Kristin Akin-Zimmerman / The City Adrift
New York City is fast and efficient: the city’s pulse feeds on caffeine, phones, and stories from that one obscure place in that one neighborhood with that one woman you never want to see again. These destinations define our leisure, work, and errands, but except for cases like the High-Line, shopping avenues, or walking parks, it is rare to wander without a destination. Although destination spaces and events are valued for their uniqueness, the uniqueness of the in-between is often ignored.
Jane Jacobs spoke of the sidewalk is a place of vibrancy and event, but its limited by gridded street paths, uninvited facades, and inactivated public space. The slowness of walking is rendered obsolete by the implementation of transportation systems: busses, metros, cars, trains. These modulated places are fast and uninviting — a detached experience. Some are underground, furthering the disconnect between event and movement. Transportation systems epitomize efficiency, detachment from current space, and modulated experience.
This thesis contests this form of movement through the city. It is not intended to discount the need for efficient movement, nor is it intended to replace it. Rather, its goal is to provide a richer alternative—one in which experience, engagement, and awareness of the idiosyncratic life of the city is prioritized over efficient movement through it. It focuses on the journey between events known or (hopefully) unknown. It stitches public space into the urban fabric by connecting elevated spaces, left-over lots, ignored voids, and unwanted real estate. It is a real-life, real-time Stumbleupon for unexplored oddities sought after.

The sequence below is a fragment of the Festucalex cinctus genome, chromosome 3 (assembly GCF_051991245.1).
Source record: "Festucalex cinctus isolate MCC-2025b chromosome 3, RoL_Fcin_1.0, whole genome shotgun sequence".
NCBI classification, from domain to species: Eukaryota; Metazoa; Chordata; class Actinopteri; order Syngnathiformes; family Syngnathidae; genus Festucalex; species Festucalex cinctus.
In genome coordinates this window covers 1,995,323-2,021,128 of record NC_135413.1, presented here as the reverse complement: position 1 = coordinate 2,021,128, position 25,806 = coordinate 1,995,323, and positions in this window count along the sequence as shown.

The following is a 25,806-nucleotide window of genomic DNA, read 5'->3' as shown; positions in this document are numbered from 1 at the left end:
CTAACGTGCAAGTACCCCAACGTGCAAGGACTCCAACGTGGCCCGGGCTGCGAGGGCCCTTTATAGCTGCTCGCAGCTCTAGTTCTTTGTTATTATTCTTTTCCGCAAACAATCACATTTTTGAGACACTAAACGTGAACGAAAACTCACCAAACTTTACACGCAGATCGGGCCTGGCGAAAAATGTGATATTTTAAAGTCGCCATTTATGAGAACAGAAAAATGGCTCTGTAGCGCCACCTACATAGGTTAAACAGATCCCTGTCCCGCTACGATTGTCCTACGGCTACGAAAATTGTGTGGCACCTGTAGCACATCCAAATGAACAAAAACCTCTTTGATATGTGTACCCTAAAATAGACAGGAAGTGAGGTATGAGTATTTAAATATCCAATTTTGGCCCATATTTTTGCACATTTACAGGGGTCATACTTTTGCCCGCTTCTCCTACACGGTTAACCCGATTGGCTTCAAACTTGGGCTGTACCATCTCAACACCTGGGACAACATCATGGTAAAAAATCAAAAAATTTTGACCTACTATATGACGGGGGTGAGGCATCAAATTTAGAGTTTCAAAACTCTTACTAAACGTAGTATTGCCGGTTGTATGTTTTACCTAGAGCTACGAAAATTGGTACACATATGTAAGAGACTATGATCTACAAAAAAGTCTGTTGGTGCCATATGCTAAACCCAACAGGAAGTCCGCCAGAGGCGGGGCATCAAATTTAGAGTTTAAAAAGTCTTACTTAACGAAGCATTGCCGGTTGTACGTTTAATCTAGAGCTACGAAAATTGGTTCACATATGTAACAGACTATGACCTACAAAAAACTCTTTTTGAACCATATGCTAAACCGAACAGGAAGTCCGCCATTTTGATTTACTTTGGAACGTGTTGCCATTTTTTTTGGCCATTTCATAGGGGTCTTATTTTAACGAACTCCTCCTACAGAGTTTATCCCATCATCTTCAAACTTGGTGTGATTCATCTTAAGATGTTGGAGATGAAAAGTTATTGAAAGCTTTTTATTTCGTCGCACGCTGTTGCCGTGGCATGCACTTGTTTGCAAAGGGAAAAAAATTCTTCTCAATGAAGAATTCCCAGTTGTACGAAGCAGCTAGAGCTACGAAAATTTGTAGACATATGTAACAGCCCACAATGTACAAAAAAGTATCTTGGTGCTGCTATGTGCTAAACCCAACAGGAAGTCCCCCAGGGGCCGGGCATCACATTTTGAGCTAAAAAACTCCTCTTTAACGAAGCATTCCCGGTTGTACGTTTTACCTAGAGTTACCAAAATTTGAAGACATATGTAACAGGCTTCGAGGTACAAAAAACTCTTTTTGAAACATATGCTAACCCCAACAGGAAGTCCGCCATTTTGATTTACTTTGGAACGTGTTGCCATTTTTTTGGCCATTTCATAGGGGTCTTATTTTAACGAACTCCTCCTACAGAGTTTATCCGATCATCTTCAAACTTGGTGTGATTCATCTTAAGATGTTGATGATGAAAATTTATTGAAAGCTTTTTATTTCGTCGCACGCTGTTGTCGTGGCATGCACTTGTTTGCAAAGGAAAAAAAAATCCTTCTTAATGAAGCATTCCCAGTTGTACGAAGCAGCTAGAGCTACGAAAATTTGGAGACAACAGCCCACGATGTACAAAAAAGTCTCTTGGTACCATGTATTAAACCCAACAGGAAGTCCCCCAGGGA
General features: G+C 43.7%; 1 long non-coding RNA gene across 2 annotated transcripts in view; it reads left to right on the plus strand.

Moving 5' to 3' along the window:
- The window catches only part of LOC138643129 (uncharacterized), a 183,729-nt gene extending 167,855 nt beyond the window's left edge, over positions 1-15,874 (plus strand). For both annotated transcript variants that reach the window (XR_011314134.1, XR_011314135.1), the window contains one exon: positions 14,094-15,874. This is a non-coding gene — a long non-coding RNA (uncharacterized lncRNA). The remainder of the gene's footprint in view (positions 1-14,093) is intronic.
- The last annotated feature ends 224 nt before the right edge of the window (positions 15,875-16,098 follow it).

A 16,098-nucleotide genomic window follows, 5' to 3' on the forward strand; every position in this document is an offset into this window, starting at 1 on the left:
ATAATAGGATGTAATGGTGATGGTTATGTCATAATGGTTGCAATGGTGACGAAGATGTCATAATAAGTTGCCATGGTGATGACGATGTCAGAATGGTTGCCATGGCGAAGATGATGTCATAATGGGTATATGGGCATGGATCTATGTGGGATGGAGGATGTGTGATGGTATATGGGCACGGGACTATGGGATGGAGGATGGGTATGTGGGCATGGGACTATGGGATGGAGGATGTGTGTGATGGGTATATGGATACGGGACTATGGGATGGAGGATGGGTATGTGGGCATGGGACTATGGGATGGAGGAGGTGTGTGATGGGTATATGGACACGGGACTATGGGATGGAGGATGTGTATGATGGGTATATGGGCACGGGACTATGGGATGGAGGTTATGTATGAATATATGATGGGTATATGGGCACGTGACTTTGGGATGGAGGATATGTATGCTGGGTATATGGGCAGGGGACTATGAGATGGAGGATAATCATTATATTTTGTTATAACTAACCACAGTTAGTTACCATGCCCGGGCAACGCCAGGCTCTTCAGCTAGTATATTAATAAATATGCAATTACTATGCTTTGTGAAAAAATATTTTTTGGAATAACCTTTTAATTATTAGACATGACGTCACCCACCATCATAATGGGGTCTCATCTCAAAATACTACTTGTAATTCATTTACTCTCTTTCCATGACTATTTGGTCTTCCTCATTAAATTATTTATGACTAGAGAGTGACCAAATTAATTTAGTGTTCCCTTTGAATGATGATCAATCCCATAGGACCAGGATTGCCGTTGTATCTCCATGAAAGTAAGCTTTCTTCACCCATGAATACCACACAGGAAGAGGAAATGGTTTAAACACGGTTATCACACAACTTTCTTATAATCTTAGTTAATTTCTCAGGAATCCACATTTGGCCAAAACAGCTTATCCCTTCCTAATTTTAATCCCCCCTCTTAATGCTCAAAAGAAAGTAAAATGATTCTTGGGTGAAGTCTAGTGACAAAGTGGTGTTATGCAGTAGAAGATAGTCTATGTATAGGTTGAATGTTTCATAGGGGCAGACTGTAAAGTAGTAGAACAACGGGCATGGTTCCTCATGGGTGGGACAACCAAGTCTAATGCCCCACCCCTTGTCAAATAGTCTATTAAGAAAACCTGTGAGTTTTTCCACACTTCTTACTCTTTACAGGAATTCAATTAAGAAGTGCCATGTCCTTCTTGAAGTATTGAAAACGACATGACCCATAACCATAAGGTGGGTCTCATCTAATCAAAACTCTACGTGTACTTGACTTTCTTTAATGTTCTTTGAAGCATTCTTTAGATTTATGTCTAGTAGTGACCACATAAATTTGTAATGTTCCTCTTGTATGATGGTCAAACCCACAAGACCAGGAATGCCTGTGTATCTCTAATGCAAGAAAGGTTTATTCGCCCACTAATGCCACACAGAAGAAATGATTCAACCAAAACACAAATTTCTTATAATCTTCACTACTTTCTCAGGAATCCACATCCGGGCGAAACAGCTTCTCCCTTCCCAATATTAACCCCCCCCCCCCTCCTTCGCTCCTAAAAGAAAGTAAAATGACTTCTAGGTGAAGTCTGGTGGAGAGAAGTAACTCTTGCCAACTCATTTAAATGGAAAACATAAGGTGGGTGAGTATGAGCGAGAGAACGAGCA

The network is an informal system based on the needs, funds, and stubbornness of locals. It aspires to be continuous, but will probably (hopefully) be intermittent because of funding and diverse user interests. All the better though, now people must get out to discover the area around dead-end stations. These stations do not respect their physical context much; their care goes towards housing happenings. They are hyperactive community centers for their local users: a packing room for girl scout cookies, a practice room for a new band, and a pop-up beer garden, all on a Wednesday. A station in the Upper East Side is much different than one in the Business District or Chinatown. Though subconsciously “owned” by adjacent users, interaction and temporary ownership is attained by the wondering tram user, excited by the prospects of playing racquetball or learning lion dancing.